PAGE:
A Perfect Loaf

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I thought the sourdough loaf that GMan managed to produce 3 months ago was good and you can see it here.  He has continued to work on fine-tuning the method and I think his most recent effort is pretty well perfect.

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It must be about time he tried making that gluten-free starter for me.  🙂

Sourdough Success

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I am pleased to report that in a little under 2 months since his first attempt GMan has baked a very respectable sourdough loaf.

In this post from February I mentioned that the first effort was a failure.  In fact, unmitigated disaster might be an accurate description.  Since then he has persevered and tweaked the technique with a few more loaves which have been edible – best toasted.  I have been watching from the sidelines as this is not gluten-free.

The loaf which GMan baked tonight is the most impressive so far and he is justifiably rather proud of it.

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I think a couple of things contributed to the success.  Firstly, the ‘starter’ is maturing with time and secondly, he cooked it in an enamel cast-iron lidded pot rather than on a tray.

This is about as ‘cooked from scratch’ as you can get with only 3 ingredients used – flour, salt and water.

My next challenge for GMan is to create a gluten-free ‘starter’.  Watch this space for more details in the future.

An Easter Recipe

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Happy Easter!

The desktop computer will not be back in action until the middle of the week so I am struggling with and old laptop which is very slow and not responsive.  However, I am determined to persevere and bring you a recipe for gluten-free hot cross buns.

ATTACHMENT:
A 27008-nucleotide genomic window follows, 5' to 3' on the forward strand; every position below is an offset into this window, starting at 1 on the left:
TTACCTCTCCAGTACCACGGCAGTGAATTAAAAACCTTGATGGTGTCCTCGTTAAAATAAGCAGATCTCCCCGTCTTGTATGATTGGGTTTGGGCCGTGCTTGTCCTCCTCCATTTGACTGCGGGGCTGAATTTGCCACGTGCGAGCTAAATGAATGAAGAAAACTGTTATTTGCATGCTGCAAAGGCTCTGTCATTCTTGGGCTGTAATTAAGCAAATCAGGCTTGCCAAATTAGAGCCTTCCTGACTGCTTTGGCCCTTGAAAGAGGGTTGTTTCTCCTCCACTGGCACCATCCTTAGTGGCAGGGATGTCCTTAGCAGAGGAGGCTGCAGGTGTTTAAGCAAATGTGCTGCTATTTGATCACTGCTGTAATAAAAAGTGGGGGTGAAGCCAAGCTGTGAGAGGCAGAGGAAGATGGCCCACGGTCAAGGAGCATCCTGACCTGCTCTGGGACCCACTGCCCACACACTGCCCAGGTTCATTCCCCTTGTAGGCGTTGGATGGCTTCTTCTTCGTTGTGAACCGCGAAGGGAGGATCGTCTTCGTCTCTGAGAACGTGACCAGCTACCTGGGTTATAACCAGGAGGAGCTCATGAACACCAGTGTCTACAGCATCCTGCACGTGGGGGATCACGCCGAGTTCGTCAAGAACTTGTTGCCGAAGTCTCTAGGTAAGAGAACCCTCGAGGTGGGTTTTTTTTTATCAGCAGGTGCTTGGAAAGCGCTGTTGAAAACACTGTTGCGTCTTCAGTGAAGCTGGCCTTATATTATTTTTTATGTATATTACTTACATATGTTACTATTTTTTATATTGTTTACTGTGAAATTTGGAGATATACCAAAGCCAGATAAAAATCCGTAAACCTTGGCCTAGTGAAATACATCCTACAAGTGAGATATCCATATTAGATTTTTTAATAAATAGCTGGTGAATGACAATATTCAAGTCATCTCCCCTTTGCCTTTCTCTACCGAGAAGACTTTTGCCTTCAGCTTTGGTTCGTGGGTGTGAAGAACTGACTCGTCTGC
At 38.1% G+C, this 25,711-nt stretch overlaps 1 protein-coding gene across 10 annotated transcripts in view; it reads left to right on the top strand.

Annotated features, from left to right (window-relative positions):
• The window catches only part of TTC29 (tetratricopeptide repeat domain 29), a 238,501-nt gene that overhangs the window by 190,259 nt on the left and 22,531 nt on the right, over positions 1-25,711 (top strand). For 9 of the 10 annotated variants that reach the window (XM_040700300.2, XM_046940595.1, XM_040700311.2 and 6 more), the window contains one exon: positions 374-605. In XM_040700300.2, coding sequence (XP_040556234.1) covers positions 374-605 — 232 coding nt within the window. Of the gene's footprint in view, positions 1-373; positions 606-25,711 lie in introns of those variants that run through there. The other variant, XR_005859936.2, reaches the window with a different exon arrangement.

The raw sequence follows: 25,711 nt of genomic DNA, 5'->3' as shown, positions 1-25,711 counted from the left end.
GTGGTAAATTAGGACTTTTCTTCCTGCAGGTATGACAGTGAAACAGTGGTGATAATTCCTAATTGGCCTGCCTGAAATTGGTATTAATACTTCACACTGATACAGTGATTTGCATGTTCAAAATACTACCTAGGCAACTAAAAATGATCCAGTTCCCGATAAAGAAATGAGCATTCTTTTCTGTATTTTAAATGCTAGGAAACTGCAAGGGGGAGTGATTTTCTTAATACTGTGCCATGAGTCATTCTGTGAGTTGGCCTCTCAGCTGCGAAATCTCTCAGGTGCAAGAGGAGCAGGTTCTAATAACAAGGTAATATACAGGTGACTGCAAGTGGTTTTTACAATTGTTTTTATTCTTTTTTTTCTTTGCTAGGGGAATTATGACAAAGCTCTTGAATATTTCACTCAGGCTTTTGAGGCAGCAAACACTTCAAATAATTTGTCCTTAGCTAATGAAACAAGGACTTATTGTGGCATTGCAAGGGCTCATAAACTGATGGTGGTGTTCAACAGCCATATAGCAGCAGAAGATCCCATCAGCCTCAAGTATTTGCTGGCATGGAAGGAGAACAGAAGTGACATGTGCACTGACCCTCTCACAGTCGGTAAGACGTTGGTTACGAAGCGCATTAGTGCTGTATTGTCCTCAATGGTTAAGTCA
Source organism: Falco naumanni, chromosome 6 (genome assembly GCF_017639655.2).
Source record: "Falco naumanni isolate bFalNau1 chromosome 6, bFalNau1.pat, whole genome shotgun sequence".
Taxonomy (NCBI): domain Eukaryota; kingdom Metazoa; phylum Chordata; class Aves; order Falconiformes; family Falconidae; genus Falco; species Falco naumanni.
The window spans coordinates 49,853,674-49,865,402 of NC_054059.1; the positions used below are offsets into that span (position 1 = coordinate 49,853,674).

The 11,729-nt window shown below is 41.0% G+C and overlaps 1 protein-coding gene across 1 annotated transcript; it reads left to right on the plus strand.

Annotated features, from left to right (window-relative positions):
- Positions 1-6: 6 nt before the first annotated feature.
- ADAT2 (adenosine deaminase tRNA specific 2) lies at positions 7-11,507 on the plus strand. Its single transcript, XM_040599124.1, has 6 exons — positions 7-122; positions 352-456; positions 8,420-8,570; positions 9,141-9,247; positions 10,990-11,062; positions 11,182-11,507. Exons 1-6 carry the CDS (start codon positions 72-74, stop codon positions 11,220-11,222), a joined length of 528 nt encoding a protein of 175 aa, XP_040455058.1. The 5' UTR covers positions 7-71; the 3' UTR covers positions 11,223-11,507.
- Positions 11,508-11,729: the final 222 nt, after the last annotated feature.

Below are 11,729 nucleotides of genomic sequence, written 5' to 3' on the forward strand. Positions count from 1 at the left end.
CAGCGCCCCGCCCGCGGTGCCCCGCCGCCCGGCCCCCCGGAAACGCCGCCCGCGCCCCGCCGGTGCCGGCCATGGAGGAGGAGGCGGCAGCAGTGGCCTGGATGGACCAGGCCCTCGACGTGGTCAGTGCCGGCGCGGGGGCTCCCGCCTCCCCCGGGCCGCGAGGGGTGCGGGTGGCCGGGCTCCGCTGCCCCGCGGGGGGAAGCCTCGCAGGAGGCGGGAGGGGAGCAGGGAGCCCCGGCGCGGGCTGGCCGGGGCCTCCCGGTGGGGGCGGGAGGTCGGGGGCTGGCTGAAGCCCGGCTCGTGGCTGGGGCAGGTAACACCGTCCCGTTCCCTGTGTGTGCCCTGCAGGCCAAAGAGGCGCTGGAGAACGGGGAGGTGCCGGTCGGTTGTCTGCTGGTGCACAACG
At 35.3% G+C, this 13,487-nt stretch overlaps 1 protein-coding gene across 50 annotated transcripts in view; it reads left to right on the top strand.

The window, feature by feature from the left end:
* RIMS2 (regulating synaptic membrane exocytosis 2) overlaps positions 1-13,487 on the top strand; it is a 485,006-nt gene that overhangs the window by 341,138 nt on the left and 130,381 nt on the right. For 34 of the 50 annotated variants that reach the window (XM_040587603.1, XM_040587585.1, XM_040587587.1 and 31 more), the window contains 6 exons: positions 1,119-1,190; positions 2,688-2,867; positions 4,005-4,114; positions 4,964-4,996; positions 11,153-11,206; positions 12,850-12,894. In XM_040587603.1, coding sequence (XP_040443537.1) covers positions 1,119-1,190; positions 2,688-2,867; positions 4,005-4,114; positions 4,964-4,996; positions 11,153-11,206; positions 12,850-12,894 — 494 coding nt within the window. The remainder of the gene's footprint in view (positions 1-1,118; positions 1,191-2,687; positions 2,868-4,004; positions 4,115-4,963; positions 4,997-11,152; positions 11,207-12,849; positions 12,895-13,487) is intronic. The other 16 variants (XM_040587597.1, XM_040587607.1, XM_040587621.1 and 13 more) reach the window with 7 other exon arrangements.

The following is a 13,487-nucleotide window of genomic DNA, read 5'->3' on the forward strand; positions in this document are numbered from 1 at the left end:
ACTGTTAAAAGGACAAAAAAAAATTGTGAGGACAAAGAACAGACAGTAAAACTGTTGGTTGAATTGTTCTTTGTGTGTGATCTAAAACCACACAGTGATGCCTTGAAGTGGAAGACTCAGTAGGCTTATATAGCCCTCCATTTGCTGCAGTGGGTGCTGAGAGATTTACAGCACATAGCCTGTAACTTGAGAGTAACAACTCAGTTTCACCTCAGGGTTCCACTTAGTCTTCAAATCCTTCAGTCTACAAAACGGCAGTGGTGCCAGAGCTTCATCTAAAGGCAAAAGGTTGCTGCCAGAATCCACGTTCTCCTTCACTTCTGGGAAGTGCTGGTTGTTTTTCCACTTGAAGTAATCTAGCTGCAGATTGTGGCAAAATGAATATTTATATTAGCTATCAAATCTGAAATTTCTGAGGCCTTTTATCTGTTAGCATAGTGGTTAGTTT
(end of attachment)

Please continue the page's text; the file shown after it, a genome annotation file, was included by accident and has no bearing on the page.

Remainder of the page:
Here is the original recipe which I used for the first batch which I made on Tuesday. The only alteration I made was to add another teaspoon of psyllium husk instead of the teaspoon of xanthum gum.

The initial prototype was acceptable but I felt I could improve on the recipe a little.

The instructions said that the recipe made 8 buns so I followed this and they were much too large for my liking.  The buns also tended to spread on the tray rather than rise.  Additionally, we prefer more spice and fruit.  I made a note of this for my second attempt.

Here is my amended recipe with method and photos.  Do not be put off by the long list of ingredients.  I have divided the ingredients into separate sections accoring to the method.

GLUTEN-FREE HOT CROSS BUNS

Ingredients

1 cup sultanas
1 cup boiling water

7g dry yeast
1 teaspoon sugar
120ml warm water

24g psyllium husk
3 eggs
250ml hot water

3 cups gluten-free flour
2 teaspoons baking powder
1 teaspoons bicarb soda
1 & 1/2 teaspoons salt
75g sugar
2 teaspoons cinnamon
2 teaspoons mixed spice
Zest of 1 orange

2 tablespoons sugar
Juice of 1 orange

1 egg
1 tablespoon water

3 tablespoons gluten-free flour
Water

Method

Place sulatanas in a small bowl and cover with boiling water and allow to stand.

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Combine yeast, sugar and warm water in a small bowl and set aside to activate.

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In a another bowl combine the eggs and psyllium then add the add hot water and set aside to thicken.

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Place a large bowl of hot water in the oven and turn oven to 100C.  Set timer for 5 minutes.  After 5 minutes turn the oven off and remove the bowl.  This means the oven will be perfect for the dough to rise.

Place the flour, baking powder, bicarb, salt, sugar, spices and orange zest in a bowl and combine.  Add the yeast mixture and egg mixture and mix thoroughly.  Finally, drain the excess water from the sultanas and stir them into the dough.  This step could be done by hand but I use my Kitchen Aid mixer.

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Turn the dough onto a well-floured surface.  Although kneading is not required for gluten-free baking (no gluten to stretch) you can gently roll and fold the dough a few times before dividing it into suitable sized portions.  I weighed my balls of dough and chose to make them 75g each which yielded 17 buns.